George Floyd's Brother Terrence Says Violent Protests Are 'Not What He Was About'

George Floyd's younger brother, Terrence Floyd, is pleading with protesters to stay peaceful as demonstrations against racism and police brutality across the U.S. have turned violent. After George Floyd was killed in Minneapolis police custody on May 25 — captured on video pleading that he couldn't breathe as now-fired officer Derek Chauvin knelt on his neck for several minutes — the family of the man described as a "gentle giant" has called for justice in his case.

But in an interview with ABC News' Alex Perez, Terrence Floyd said he worries his brother's memory will be overshadowed by destructive protests, although he understands the anger. "Sometimes I get angry, I want to bust some heads, too," he said. "I wanna ... just go crazy. But I’m here. My brother wasn’t about that. My brother was about peace. You’ll hear a lot of people say he was a gentle giant."

Terrence Floyd pleaded with demonstrators not to "tear up your town," saying it is "not necessary" to find justice for his brother. "If his own family and blood are trying to deal with it and be positive about it, and go another route to seek justice, then why are you out here tearing up your community?" he asked. "Because when you’re finished and turn around and want to go buy something, you done tore it up. So now you messed up your own living arrangements. So just relax. Justice will be served."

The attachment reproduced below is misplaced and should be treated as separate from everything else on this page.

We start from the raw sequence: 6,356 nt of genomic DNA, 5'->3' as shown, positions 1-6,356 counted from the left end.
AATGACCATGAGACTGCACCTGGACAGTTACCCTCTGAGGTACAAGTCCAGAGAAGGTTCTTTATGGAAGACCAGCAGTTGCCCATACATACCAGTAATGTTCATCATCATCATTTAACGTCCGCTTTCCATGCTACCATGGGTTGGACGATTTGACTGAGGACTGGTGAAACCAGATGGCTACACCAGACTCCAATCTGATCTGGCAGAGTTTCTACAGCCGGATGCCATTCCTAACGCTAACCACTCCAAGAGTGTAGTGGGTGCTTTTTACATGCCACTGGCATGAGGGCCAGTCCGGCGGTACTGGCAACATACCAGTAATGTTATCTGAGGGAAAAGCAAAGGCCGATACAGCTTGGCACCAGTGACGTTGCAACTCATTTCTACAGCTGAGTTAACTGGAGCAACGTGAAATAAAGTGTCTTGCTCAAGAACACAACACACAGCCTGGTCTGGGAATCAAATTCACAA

Terrence Floyd added that his brother was known for his "positivity" and "motivation," which is how he wants him to be remembered. He pleaded of the protesters, "Do something positive. Stop making excuses. And that’s what I feel is going on: They’re using this as an excuse to be stupid."


Chauvin is currently facing charges of third-degree murder and second-degree manslaughter in George Floyd's death, but his family is calling for charges to be filed against the other three officers involved in his death. "I want to see all of them get punished to the full extent for what they did to my brother," Terrence Floyd said. "Because when I saw the videos, not only was the dude on his neck ... not only that, you got the other three officers behind the camera, behind the car on him. So he can’t move."

Sunday, Minnesota Gov. Tim Walz announced state Attorney General Keith Ellison will lead the prosecution of any charges arising from the death of George Floyd after speaking with his family, whom he said were "very clear they wanted the system to work for them, they wanted to believe that there was trust."